Shark Tracked Across the Atlantic

ENVIRONMENT

Ever since researchers tagged a great white shark nicknamed Lydia off Jacksonville, Florida, a year ago, they’ve been keeping a close eye on her. Their vigilance was rewarded when the 907-kilogram (2,000-pound) fish became the first great white observed to cross the Atlantic Ocean. (National Geographic News)

Use our resources to compare Lydia with other long-distance marine migrators.

Each dot in Lydia's travel itinerary is a point when the big, triangular dorsal fin on her back pokes above the waves and transmits a signal. Follow Lydia's transatlantic progress on the outstanding Ocearch website.

Each dot in Lydia’s travel itinerary is a point when the big, triangular fin on her back pokes above the waves and transmits a signal. Follow Lydia’s transatlantic progress on the outstanding Ocearch website by clicking the image.
Map courtesy Ocearch

Discussion Ideas

  • Take a look at “Long-distance Ocean Travels,” our map gallery of different animal migrations in and over the ocean. Which animal’s migration route is most similar to Lydia’s? Do you think the two routes are related?
    • The migration pattern of the Atlantic bluefin tuna is most similar to Lydia’s meandering route.
    • The two fish’s migration patterns may or may not be related. Scientists quoted in the Nat Geo News article say Lydia is probably “following the food” across the Atlantic. And great white sharks definitely eat tuna.
  • Go to the Ocearch website’s “Global Shark Tracker.” (It’s so much fun!) Compare Lydia’s migration with other sharks. Where do sharks seem to be most active? Why do you think there isn’t any activity recorded off the coasts of Australia, California, and Hawaii, when we know there have been shark attacks there?
    • Ocearch has tagged many sharks off the entire east coast of the United States and the southern coast of Africa—from South Africa’s Atlantic coast, around the cape, and as far north as Mozambique and Madagascar in the Indian Ocean.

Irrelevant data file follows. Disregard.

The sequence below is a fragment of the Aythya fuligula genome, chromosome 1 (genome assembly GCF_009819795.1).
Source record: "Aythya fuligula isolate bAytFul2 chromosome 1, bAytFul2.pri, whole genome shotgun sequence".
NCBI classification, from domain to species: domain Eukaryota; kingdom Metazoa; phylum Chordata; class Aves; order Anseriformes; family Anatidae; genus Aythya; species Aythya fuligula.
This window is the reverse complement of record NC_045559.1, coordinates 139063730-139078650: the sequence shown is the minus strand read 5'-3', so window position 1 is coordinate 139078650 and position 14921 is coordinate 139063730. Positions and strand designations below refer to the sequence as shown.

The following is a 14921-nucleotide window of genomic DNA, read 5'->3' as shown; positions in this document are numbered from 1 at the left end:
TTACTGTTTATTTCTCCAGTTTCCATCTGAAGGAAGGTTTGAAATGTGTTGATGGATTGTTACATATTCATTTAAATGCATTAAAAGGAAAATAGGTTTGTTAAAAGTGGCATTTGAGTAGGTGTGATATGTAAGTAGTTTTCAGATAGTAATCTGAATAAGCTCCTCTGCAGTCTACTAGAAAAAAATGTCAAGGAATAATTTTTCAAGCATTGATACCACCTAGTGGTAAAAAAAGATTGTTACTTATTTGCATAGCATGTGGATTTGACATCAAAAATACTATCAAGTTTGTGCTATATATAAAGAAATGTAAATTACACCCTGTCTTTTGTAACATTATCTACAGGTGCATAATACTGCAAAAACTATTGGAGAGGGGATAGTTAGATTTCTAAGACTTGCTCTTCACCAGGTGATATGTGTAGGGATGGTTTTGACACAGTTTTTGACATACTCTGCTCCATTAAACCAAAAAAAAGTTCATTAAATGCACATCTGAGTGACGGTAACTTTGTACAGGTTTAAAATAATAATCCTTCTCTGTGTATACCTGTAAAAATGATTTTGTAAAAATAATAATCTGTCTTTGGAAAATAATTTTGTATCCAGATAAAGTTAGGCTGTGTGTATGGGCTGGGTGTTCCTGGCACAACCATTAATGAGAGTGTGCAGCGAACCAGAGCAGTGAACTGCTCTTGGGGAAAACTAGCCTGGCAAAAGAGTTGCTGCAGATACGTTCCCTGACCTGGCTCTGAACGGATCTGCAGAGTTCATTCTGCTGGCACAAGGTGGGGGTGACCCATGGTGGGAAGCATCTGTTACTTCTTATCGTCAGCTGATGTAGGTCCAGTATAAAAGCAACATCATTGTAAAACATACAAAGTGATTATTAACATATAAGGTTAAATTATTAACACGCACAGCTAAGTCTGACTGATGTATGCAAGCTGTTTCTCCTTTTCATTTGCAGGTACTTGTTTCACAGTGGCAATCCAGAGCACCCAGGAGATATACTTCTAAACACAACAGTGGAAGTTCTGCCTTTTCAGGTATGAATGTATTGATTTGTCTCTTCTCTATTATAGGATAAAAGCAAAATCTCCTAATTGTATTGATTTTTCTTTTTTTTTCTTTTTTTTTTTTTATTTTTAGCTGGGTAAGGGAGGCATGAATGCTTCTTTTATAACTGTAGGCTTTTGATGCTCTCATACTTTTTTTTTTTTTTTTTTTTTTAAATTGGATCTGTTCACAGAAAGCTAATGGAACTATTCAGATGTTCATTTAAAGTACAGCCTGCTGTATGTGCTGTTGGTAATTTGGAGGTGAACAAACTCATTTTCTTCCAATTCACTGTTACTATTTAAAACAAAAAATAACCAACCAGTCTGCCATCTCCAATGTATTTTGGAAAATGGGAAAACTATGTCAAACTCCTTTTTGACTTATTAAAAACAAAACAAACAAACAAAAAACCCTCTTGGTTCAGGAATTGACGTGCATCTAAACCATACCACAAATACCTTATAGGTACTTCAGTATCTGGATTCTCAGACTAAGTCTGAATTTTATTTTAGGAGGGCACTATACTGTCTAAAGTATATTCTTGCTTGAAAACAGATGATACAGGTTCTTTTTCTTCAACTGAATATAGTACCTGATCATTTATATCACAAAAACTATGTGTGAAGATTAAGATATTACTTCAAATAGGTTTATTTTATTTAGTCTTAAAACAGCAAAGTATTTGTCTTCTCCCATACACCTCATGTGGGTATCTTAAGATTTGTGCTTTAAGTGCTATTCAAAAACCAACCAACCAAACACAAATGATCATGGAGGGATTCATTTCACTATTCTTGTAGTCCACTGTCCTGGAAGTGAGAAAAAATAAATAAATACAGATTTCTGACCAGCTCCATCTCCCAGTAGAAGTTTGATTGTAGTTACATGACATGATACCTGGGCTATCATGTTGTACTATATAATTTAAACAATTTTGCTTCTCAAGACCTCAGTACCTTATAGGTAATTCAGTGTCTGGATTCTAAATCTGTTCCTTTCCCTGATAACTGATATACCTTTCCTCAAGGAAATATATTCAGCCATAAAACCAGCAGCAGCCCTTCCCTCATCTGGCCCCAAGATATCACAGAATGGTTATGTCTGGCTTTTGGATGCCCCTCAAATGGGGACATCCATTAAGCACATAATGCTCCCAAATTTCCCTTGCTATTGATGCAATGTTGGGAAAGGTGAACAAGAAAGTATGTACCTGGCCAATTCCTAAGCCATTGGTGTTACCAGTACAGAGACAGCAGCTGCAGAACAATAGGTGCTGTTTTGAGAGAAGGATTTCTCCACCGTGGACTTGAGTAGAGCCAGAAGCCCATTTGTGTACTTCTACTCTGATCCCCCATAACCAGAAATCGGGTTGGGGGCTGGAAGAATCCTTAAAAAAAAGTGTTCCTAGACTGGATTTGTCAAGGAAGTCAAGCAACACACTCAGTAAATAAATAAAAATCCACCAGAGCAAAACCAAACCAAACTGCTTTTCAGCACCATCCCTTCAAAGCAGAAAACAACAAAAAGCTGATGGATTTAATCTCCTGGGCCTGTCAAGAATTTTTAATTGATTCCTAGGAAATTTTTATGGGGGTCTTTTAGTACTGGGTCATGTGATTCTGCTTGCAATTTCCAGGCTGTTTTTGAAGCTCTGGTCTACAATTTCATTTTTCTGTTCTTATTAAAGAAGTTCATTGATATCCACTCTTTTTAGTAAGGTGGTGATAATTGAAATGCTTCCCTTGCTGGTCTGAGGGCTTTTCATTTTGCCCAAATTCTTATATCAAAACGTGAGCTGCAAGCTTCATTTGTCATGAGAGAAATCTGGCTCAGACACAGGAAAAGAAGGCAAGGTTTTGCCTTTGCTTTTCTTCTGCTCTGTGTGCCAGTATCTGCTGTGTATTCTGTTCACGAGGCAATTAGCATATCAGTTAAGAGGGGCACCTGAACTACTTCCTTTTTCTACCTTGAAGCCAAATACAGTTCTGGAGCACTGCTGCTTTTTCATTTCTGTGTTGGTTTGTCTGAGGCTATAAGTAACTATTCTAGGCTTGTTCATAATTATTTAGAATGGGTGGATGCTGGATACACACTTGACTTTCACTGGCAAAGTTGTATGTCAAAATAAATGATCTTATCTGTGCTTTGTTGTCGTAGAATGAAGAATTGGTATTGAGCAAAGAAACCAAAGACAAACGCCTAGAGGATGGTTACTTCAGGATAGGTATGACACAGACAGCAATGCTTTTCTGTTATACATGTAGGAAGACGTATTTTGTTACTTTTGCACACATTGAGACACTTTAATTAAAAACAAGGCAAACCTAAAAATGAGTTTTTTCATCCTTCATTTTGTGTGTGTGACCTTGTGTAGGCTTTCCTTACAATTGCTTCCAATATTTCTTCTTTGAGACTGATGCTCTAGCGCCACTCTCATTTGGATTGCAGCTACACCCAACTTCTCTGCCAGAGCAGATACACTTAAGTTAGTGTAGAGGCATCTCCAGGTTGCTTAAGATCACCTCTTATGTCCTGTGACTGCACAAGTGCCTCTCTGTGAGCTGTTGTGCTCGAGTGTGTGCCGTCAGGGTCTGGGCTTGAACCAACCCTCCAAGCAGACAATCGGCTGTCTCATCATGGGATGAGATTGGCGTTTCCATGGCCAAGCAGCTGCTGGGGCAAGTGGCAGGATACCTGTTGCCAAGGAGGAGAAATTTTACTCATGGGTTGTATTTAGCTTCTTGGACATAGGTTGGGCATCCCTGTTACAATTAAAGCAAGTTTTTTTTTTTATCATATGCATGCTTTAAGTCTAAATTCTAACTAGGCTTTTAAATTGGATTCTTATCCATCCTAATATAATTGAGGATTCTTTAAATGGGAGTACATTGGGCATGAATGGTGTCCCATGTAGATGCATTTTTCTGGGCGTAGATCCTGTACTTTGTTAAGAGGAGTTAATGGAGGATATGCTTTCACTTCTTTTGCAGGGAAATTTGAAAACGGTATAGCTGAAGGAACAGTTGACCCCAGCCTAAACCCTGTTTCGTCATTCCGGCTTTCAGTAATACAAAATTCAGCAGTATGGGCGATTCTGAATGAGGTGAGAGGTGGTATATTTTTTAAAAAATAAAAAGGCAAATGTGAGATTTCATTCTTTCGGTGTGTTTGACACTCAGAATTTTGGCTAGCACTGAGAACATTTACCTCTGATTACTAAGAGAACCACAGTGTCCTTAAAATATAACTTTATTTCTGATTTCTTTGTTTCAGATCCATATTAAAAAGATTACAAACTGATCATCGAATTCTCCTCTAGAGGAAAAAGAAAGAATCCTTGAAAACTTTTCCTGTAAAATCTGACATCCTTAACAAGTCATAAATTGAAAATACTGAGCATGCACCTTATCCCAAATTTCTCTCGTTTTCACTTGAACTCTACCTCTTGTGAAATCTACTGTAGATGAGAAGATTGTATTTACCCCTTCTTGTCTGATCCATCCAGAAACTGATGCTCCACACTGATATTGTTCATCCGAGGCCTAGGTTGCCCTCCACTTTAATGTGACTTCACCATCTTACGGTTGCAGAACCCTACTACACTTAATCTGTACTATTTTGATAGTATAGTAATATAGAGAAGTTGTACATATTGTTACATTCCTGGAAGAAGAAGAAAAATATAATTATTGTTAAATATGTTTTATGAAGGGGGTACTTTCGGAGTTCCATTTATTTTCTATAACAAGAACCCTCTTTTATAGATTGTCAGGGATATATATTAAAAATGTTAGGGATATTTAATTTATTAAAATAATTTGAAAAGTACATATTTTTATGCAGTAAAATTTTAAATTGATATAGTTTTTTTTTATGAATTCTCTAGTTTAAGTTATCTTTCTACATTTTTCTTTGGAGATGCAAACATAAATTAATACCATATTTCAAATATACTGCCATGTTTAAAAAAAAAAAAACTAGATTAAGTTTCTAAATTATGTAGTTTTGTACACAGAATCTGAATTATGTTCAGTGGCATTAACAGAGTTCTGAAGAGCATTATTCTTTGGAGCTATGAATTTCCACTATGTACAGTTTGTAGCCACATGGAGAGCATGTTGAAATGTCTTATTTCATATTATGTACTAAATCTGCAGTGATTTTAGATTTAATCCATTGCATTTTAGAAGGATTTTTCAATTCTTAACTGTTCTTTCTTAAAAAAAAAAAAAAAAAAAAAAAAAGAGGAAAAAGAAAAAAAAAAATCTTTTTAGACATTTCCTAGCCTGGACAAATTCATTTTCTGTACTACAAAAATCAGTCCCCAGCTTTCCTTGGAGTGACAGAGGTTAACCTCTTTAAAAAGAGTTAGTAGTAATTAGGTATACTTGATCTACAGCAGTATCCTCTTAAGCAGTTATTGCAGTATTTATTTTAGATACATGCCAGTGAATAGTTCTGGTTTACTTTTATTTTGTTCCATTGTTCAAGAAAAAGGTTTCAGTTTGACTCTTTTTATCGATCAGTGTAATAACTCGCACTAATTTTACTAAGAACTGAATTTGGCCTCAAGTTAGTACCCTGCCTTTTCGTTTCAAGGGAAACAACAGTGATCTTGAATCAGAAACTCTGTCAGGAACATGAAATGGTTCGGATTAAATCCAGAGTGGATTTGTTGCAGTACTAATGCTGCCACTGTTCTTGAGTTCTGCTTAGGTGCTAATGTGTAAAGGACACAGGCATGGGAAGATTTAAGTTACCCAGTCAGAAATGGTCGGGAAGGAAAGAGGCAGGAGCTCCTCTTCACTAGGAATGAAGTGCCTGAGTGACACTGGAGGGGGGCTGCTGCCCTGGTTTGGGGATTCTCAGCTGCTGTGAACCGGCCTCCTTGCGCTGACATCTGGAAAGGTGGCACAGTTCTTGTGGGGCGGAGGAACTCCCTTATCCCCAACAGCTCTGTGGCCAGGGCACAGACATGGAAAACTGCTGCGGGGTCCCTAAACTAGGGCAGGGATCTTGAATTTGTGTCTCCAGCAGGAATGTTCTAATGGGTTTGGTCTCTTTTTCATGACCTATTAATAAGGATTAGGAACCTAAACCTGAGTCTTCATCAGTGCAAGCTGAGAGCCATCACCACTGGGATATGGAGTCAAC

• As far as why more sharks aren’t recorded in Hawaii, California, or Australia—the map displays only the sharks that Ocearch has tagged and recorded, and there are a lot of fish in the sea! Ocearch just hasn’t tagged many sharks in the Indian and Pacific Oceans. Yet.
  • Read through the background information of “Long-distance Ocean Travels.” Compare the tracking methods used for Lydia (described in the Nat Geo News article) and species in the map gallery. What are some of the different ways researchers use to track marine animals safely and efficiently?
    • Watch this awesome video of researchers tagging Lydia in Florida last year. Once she’s herded into an area, they use a hydraulic platform to safely elevate her while a big orange tracking beacon is safely and harmlessly placed on her big beautiful dorsal fin. (Those guys are remarkably sanguine . . . until they’re in the water with that shark.)
    • The Census of Marine Life, the organization that compiled the data used in our map gallery, tracked multiple organisms to document species’ migration routes. “Enrolling some 2,700 researchers from more than 80 countries,” the spotlight says, the census “employed divers, nets, and submersible vehicles, genetic identification, sonars, electronic and acoustic tagging, listening posts, and communicating satellites.”
  • Take another look at Lydia’s surprising transatlantic travels. Where do you think she’ll go next? Why?
    • Some researchers think Lydia is pregnant, and have happily speculated where she’ll give birth. Right now, says one scientist, she’s “out in the open ocean gestating her babies . . . [T]his spring, she will lead us to where those baby white sharks are born—the nursery . . . If you forced me to guess” where she’ll give birth “I’d say it was over in the Mediterranean, near Turkey . . . But that’s longball I’m playing. She could turn around right now and head back to Florida.”
      • So, your guess is as good as any expert’s! Is Lydia going to . . .
        • continue to chill out in the Atlantic?
        • head north and spend the spring in Scandinavia?
        • check out the rugged shores of western Ireland?
        • menace surfers off the coast of Cornwall, England?
        • take a Mediterranean vacation?
        • join her cousins in South Africa?

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